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Lex Machina (emphasize the “Mach” followed by “ina”) is a legal technology platform that emerged from a collaboration between experts at Stanford’s Computer Science Department and Law School.  Every day, Lex Machina captures data from PACER, the ITC’s EDIS system and the USPTO website.  This data is cleansed, coded and tagged, using a proprietary natural language processing and machine learning engine, to provide information about districts, judges, attorneys, law firms and parties, as well as asserted patents.  It also sets out in an easy format the outcomes of each case.  The tool allows one to search briefs, motions, orders, and every other type of filing made in a litigation by judge, court, attorney etc.   As an early adopter, I have seen this product move from a useful information source that provided me information that supplemented standard research tools, to a tool that I now find indispensible to my practice.

I started in patent litigation 25 years ago.  At that time, the best analytics available to any patent litigator was to walk up and down the hallway seeking out attorneys who may have had a case before a particular judge or against an opposing party or counsel. Much of the information we relayed to our clients was often little more than conjecture, based on the feelings of the person whom we communicated with, and the necessary supposition we had to make that a judge today would react as he or she had 10 years earlier.  Likewise, we often relayed information to our clients about opposing counsel based on the premise that the particular attorney we were facing would act more in line with reputation of their firms, then as they may actually act as an individual attorney. Out of necessity, we often made the leap that a judge viewed all patent cases as the same, and that they resolved a motion in an electrical case in a similar manner as they resolved the same in an ANDA litigation.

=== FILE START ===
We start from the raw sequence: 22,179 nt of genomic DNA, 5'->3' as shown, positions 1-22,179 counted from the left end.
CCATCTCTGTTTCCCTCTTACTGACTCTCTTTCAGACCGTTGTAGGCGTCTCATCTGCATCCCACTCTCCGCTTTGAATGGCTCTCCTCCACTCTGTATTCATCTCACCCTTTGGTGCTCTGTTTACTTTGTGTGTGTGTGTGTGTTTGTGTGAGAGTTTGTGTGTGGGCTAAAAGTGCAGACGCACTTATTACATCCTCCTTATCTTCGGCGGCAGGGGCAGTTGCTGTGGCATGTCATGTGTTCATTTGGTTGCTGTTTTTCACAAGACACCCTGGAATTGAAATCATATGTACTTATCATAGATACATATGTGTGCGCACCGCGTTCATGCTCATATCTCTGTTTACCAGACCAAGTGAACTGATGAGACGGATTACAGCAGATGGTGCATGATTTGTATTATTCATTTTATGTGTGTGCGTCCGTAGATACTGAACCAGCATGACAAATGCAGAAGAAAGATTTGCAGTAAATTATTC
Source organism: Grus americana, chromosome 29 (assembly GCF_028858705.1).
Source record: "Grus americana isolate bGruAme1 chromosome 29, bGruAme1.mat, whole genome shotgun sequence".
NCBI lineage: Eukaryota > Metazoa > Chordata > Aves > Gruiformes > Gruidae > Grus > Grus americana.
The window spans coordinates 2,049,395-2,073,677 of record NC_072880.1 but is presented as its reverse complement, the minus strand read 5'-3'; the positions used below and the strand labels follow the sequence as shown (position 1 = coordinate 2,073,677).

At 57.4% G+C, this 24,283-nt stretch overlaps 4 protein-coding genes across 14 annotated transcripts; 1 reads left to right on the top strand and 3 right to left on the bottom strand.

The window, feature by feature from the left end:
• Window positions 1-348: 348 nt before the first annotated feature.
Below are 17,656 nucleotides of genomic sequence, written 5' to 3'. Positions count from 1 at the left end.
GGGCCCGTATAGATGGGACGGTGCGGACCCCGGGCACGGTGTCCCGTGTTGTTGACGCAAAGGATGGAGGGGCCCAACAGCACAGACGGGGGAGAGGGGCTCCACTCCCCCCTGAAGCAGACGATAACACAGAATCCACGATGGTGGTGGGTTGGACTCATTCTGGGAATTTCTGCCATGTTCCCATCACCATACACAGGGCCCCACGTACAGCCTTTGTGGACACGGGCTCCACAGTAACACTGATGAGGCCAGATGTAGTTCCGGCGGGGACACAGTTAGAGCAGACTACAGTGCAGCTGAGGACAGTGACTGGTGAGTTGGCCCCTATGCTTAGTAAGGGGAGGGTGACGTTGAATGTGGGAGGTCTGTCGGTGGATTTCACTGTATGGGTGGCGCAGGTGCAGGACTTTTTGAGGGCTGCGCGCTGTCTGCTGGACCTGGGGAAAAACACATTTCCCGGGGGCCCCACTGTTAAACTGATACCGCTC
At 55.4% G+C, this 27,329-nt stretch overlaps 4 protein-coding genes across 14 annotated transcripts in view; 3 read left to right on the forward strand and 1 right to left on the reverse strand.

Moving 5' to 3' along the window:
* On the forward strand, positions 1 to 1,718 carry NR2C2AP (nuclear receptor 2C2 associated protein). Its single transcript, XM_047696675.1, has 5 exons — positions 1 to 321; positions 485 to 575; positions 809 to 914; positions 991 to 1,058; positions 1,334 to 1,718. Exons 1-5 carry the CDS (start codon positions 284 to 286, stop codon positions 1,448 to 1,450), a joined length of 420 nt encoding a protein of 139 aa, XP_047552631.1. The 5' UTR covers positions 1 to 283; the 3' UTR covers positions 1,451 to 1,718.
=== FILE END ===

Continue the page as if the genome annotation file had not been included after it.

Patent Drafting: Getting the Broadest Supportable Claim Scope

Posted: Tuesday, Sep 23, 2014 @ 8:00 am | Written by Joseph Root | 1 Comment »
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Posted in: Guest Contributors, IP News, IPWatchdog.com Articles, Joseph Root, Patent Drafting, Patents

EDITOR’S NOTE: This article is an excerpt from Rules of Patent Drafting: Guidance from Federal Circuit Cases, 2014 Edition, which is now available at Amazon.com. This is the sixth installment of this series. To read other installments please see Joseph Root on Patent Claim Drafting.

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Broad patent coverage results from broad claims, supported by a broad specification. Neither of these factors springs from the invocation of any magic formula. Rather, breadth results from hard, careful work. This section sets out a group of signposts that a drafter can employ to gauge whether she is writing, or has written, a broad patent document.